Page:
By Dale Denwalt, Staff Writer
Enid News & Eagle
ENID, Okla. —
As the Department of Human Services divests from its recycling operation in Enid, there has been concern that locals could lose that service. A deal has been made, however, to continue recycling pick-ups and drop-offs without a hitch.
The city of Enid said Monday it would provide a building where developmentally disabled clients can sort and compact recyclable materials starting mid-June. The drop-off point in Frisco Park will remain in operation, and Keepin’ Enid Green, a private business, will continue to make pick-ups throughout the city without interruption.
Public Works Director Jim McClain said the DHS clients now will work out of a building on a city lot at Spruce and Cherry.
“As far as the area, it’s not much different. It’s a comparative size,” he said.
DHS’ document-shredding operation tied to the recycling enterprise, OES Information Destruction, also will cease operations soon, but a private employer has stepped up to fill the gap.
Supported Community Lifestyles Inc. already employs about 100 DHS clients in Enid. It will manage the recycling center workers both at the city facility and through a new document-shredding business it owns.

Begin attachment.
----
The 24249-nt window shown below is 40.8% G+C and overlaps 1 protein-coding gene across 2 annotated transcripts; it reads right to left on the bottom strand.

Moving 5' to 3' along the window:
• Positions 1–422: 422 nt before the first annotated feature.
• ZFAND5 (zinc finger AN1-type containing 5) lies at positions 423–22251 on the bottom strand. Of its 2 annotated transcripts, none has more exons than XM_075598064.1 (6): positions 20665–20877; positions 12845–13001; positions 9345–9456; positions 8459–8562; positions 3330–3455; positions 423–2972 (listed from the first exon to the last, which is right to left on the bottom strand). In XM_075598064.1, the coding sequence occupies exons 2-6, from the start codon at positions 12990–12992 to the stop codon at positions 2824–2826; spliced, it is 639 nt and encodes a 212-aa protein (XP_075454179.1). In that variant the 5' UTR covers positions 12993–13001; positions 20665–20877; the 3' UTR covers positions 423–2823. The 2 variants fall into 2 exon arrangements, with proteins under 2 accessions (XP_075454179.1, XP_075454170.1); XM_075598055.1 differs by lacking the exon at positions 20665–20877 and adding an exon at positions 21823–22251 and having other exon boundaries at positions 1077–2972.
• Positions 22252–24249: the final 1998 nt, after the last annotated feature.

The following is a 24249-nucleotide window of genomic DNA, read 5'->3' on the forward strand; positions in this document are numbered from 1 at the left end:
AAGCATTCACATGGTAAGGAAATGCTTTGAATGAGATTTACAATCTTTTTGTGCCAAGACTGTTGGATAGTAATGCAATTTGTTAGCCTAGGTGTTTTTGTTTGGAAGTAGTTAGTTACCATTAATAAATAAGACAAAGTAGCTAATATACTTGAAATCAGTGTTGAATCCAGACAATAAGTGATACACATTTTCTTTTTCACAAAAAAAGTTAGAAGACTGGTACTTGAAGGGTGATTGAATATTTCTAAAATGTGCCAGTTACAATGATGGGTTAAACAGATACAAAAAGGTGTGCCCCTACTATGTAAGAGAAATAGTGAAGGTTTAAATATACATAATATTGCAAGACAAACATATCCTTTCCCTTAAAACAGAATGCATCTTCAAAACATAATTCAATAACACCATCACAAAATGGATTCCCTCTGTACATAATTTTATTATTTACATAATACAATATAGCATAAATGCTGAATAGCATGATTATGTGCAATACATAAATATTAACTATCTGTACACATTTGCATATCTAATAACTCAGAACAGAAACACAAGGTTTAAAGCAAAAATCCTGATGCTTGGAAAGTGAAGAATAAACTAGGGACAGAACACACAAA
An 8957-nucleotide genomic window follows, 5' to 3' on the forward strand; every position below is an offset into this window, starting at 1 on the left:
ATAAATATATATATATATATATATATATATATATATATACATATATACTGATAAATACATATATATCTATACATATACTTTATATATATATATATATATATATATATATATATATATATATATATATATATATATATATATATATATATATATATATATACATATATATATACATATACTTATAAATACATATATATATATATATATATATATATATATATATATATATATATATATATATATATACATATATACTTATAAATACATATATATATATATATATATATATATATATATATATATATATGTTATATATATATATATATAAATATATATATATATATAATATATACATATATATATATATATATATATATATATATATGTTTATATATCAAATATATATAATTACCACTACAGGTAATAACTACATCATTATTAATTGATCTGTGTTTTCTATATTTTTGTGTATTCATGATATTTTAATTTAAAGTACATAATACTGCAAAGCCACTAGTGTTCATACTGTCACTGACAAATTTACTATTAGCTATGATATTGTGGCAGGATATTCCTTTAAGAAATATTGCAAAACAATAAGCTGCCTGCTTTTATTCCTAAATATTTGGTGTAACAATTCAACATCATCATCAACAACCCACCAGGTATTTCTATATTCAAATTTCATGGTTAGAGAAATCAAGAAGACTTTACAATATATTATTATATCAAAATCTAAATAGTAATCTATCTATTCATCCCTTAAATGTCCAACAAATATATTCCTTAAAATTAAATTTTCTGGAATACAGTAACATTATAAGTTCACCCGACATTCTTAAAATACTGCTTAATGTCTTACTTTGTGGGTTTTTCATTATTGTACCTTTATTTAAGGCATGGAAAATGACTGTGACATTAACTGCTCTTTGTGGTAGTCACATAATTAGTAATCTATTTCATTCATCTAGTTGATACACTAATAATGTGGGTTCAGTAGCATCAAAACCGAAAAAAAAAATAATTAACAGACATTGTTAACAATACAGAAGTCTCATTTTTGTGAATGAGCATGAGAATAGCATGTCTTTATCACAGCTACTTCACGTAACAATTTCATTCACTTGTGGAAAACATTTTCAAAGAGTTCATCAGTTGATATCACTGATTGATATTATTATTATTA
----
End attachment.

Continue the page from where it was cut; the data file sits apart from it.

“It was getting close to the deadline and it didn’t seem like there were any other people that were quite as interested as I was in saving the jobs,” said owner Ron Hammock. “They have a long history of working with the community on recycling, and it just seemed like a waste and a shame to let all just go by the wayside.”
Hammock’s DocuGuard business will provide the building and labor for secure destruction of sensitive documents and materials. Just like OES Information Destruction, it will be nationally certified to do the sensitive work.
Hammock said his company is trying to work out deal that would allow them to pick up and store cardboard disposed by commercial clients.
McClain said he is glad to see a conclusion to the uncertainty.
“It’s always better to know where you’re going than not where you’re going. In that sense, absolutely. We can make our plans for the future accordingly, then,” McClain said. “Our main concern, too, was making sure the clients still have a job. They do a good job, and we’re looking forward to a continued relationship.”
Enid’s recycling operation will be managed by the Solid Waste Department. Chris Feeney, a state employee overseeing the current recycling operations, has been hired by Hammock’s company.
“I was really nervous that it was all going to die,” he said.
Feeney also operates his own business, Keepin’ Enid Green, which provides a pick-up service. Now that the future of recycling in Enid is more certain, he hopes his operation can grow.
“I’ve been staying stagnant for a long time, but I’m hoping we can service even more homes now. I even went and bought another trailer this week so I’m hedging on it, for sure,” he said.